At least twice, astronauts were allowed to fly after flight surgeons and other astronauts warned they were so drunk they posed a flight-safety risk, an aviation weekly reported Thursday, citing a special panel studying astronaut health.
The report on the panel's findings surfaced just hours after NASA separately said that a space program workerthat is supposed to fly aboard shuttle Endeavour in less than two weeks, an alleged act of sabotage that was caught before the equipment was loaded onto the spaceship.
The independent panel also found "heavy use of alcohol" before launch that was within the standard 12-hour "bottle-to-throttle" rule, according to Aviation Week & Space Technology, which reported the finding on its Web site.
The Aviation Week report doesn't make clear when the alleged incidents occurred, nor does it say whether the intoxication involved crew members who have no role in flying the shuttle or whether it was the pilot and commander.
CBS News has learned that these incidents did not necessarily involve shuttle flights, but may have involved flights on a Russian Soyuz spacecraft or the T-38 jets that astronauts fly.
NASA's space operations chief, Bill Gerstenmaier, said Thursday it would be inappropriate for him to discuss the matter before the report is released on Friday.
Asked if he had ever personally had to deal with a safety issue involving an inebriated astronaut in space, Gerstenmaier replied: "The obvious answer is no. I've never had any instances of that... There's not been a disciplinary action or anything I've been involved with regarding this type of activity," he said.
In Washington, the chairman of the House Science and Technology committee said he hadn't seen the report, "but if the reports of drunken astronauts being allowed to fly prove to be true, I think the agency will have a lot of explaining to do."
"That's not the 'right stuff' as far as I'm concerned," said Bart Gordon, D-Tenn.
NASA plans to release Friday the findings of a pair of reviews — one by the outside committee and the other by an internal panel reporting on the health of astronauts.
A NASA official confirmed that the health report contains claims of alcohol use by astronauts before launch, but said the information is based on anonymous interviews and is unsubstantiated. The official didn't want to be named because NASA plans a news conference Friday to discuss the panel's findings.
"I can't believe it. I never even heard one rumor to that effect, former shuttle commander Rick Searfoss told .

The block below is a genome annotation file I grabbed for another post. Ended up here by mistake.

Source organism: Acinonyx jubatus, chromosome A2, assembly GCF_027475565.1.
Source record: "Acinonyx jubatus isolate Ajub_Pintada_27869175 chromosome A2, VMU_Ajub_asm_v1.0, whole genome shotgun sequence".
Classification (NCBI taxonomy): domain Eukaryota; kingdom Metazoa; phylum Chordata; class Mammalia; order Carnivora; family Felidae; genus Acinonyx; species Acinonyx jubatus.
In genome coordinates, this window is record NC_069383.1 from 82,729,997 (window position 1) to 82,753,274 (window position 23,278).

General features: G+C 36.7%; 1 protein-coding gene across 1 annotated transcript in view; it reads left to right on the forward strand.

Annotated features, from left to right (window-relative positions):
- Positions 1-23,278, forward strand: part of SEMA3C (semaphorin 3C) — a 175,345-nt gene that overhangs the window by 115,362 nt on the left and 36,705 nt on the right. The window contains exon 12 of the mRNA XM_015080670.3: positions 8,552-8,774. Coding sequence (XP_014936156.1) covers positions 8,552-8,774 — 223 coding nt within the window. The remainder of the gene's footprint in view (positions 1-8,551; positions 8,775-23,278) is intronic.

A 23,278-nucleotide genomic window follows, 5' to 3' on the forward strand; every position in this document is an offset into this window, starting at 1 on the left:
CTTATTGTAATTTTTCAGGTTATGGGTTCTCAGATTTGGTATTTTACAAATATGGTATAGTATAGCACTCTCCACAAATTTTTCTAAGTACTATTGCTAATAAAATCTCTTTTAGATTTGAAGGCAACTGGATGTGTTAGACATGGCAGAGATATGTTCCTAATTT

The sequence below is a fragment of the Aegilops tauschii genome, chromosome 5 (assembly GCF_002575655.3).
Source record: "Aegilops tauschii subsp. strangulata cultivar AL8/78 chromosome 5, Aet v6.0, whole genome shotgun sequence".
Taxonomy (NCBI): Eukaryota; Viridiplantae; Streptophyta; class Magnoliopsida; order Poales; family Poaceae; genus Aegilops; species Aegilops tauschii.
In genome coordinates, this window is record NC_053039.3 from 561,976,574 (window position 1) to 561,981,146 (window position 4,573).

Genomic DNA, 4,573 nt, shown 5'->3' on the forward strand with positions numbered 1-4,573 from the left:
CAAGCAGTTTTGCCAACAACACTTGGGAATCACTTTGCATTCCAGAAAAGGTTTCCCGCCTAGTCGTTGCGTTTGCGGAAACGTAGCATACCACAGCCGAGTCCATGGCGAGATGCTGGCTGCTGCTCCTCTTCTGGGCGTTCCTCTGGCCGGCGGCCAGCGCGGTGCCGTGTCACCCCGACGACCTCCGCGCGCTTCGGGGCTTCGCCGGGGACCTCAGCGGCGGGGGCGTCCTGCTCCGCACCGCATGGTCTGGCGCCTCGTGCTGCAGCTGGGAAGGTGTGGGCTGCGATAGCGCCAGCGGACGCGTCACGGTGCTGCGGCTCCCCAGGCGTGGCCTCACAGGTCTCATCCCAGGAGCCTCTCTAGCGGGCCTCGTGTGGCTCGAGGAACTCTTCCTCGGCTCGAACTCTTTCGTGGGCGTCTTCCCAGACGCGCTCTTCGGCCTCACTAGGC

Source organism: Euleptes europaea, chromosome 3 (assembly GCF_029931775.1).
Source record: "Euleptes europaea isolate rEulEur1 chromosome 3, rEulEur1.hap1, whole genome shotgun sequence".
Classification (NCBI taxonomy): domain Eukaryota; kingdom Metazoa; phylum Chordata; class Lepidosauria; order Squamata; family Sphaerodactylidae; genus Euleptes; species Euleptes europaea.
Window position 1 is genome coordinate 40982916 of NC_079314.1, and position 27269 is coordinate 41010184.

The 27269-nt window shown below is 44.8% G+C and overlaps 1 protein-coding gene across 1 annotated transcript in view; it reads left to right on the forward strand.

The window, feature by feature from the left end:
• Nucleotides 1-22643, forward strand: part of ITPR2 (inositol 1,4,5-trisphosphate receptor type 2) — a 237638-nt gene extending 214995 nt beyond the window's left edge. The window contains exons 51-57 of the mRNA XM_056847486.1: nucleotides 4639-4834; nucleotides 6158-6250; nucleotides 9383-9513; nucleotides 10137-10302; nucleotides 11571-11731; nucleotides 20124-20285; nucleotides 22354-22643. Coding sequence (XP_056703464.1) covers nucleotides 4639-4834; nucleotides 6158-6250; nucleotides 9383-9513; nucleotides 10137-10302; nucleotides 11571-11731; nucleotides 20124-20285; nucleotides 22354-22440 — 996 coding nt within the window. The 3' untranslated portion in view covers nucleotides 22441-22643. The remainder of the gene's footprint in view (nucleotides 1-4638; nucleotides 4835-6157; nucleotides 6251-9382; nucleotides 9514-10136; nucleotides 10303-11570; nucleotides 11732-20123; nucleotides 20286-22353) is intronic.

"This floors me as much as the Lisa Nowak thing, almost," Searfoss, who commanded a 1998 mission, said. "I'll tell you what I would do if I was commander. I would in no uncertain terms call the highest person in NASA and say, 'I want this person off the mission,'" and if that didn't work, Searfoss said he would have gone public."
But Searfoss, who was an astronaut from 1991 to 1998 and flew three shuttle missions, said he resented the anonymous allegations in Aviation Week.
"It's a great affront to me to think that I would be lumped in to any group that would have anyone in it that would do something like that," he told King.
"The talk in the hallways of NASA is that one of these incidents was a Soyuz launch and the other was a T-38 jet flight," reports CBS News space consultant Bill Harwood.
The Soyuz is Russia's primary spacecraft. An American on such a craft would basically be along for the ride, reports CBS News correspondent Nancy Cordes. A T-38 is a high-speed jet used by NASA for training.
The panel was created following the arrest in February of former space shuttle flier Lisa Nowak, who was implicated in a love triangle.
"This is extremely embarrassing," adds Harwood, "especially in the wake of the Lisa Nowak arrest. You know, the thought of an astronaut getting on board ... in any kind of inebriated condition is a very serious thing indeed."
Aviation Week said the report citing drunkenness does not deal directly with Nowak or mention any other astronaut by name.
The independent panel's NASA consultant and its eight members, which include Air Force experts in aerospace medicine and clinical psychiatry, did not immediately return phone messages or e-mails from the Associated Press Thursday afternoon.
Nowak is accused of attacking the girlfriend of a fellow astronaut — her romantic rival — with pepper spray in a parking lot at Orlando International Airport. Fired by NASA in March, she has pleaded not guilty to charges of attempted kidnapping, battery and burglary with assault.